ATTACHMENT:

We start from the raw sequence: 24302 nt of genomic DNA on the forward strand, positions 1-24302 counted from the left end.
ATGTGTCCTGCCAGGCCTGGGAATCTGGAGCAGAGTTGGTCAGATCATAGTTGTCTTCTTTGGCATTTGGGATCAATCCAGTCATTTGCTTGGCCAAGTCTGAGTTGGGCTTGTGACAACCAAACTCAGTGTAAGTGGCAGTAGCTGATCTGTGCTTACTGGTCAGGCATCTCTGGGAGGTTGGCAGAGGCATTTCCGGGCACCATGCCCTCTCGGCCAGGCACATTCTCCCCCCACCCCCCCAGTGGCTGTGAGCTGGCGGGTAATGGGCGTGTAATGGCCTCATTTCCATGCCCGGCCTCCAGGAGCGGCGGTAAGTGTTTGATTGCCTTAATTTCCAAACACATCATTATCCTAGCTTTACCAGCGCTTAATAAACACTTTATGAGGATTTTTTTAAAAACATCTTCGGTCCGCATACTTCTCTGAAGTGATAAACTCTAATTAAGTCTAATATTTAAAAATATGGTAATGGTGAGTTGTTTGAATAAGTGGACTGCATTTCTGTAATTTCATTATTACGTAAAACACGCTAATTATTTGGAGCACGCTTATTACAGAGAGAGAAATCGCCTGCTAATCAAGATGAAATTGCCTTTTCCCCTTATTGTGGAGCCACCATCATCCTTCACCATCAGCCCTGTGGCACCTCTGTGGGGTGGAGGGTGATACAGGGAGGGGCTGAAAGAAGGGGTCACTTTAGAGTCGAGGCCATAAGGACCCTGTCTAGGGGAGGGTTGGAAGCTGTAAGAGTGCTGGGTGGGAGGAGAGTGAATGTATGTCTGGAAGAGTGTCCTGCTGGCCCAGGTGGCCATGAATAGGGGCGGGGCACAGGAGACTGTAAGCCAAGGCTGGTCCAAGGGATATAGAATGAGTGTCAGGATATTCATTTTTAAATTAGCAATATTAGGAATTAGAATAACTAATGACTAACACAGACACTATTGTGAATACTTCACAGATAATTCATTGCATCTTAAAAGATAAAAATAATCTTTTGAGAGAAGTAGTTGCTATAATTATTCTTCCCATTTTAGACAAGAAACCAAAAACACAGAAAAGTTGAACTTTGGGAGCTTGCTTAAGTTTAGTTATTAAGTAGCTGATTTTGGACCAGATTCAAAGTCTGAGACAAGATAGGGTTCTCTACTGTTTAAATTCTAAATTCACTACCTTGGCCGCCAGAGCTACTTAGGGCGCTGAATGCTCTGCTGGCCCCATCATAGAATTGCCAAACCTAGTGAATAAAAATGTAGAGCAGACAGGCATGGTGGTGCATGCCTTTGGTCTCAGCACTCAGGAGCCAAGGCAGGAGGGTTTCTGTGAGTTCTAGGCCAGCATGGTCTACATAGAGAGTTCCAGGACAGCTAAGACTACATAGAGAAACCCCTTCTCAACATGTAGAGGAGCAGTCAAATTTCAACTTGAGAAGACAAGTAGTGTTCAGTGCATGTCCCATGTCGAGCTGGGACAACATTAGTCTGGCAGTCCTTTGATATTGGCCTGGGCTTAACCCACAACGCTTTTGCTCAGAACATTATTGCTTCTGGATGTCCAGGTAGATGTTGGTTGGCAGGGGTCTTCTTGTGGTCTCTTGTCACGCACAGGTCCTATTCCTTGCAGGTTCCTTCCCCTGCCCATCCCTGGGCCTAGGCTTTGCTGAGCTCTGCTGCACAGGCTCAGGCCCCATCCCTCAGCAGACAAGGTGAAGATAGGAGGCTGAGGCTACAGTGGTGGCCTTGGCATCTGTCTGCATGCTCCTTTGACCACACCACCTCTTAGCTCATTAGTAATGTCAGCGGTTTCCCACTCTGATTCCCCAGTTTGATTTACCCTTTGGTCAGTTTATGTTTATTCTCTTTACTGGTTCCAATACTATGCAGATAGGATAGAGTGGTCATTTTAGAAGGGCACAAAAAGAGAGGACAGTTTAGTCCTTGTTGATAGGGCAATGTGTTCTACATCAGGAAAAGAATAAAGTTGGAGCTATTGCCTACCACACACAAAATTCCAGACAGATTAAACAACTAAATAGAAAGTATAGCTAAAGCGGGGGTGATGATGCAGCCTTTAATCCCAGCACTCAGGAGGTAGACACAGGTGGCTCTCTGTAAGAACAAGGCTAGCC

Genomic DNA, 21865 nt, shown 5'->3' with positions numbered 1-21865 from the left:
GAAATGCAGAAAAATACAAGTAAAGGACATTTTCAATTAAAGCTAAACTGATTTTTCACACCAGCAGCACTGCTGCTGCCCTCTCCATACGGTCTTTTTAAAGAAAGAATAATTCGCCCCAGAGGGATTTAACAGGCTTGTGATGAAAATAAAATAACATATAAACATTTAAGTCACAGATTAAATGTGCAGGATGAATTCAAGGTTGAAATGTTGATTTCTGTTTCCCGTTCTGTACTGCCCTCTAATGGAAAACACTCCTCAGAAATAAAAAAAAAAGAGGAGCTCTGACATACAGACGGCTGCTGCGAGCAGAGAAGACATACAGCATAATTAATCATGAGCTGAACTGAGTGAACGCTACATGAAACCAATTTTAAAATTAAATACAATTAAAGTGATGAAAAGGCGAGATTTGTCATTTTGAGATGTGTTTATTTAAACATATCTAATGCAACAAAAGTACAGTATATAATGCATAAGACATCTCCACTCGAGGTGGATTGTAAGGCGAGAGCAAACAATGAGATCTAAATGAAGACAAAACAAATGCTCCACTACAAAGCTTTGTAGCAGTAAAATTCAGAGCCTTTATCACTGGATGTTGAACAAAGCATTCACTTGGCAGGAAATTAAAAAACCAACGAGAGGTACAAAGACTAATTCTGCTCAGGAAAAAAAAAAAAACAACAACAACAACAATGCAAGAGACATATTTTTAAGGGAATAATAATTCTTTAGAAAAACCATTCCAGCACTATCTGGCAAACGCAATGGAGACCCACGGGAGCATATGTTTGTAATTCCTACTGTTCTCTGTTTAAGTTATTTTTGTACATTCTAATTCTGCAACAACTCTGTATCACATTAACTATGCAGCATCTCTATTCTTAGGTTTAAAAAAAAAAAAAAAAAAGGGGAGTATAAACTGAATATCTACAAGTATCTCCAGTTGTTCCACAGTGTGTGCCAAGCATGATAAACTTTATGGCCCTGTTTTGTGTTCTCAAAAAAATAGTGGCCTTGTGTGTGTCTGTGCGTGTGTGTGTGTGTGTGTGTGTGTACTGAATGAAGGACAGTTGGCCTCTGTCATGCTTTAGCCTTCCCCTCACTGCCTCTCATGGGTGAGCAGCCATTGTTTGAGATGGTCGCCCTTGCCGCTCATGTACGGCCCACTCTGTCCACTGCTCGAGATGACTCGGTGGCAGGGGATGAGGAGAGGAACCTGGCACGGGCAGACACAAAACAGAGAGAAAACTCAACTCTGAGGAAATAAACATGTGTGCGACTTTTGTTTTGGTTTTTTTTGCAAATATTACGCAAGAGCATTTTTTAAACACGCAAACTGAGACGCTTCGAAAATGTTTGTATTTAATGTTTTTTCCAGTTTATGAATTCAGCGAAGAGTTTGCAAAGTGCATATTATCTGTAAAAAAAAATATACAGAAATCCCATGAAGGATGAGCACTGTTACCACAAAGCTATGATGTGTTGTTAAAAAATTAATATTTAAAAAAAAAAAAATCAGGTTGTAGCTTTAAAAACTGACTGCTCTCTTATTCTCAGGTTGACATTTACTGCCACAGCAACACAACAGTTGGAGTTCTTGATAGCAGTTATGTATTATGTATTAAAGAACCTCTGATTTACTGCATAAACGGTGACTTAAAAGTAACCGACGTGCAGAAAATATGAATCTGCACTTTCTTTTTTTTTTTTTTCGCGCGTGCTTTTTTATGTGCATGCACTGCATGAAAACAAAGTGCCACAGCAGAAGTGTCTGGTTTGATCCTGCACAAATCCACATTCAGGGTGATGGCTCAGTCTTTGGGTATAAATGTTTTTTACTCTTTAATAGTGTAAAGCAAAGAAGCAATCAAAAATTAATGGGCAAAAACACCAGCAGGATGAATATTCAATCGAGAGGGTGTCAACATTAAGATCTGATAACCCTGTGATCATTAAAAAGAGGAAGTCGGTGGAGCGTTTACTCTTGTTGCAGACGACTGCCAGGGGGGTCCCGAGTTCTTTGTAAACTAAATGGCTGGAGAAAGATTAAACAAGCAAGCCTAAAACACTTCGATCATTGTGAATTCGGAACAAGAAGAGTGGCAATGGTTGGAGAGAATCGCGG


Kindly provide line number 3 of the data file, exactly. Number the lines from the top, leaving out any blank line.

Genomic DNA, 21865 nt, shown 5'->3' with positions numbered 1-21865 from the left: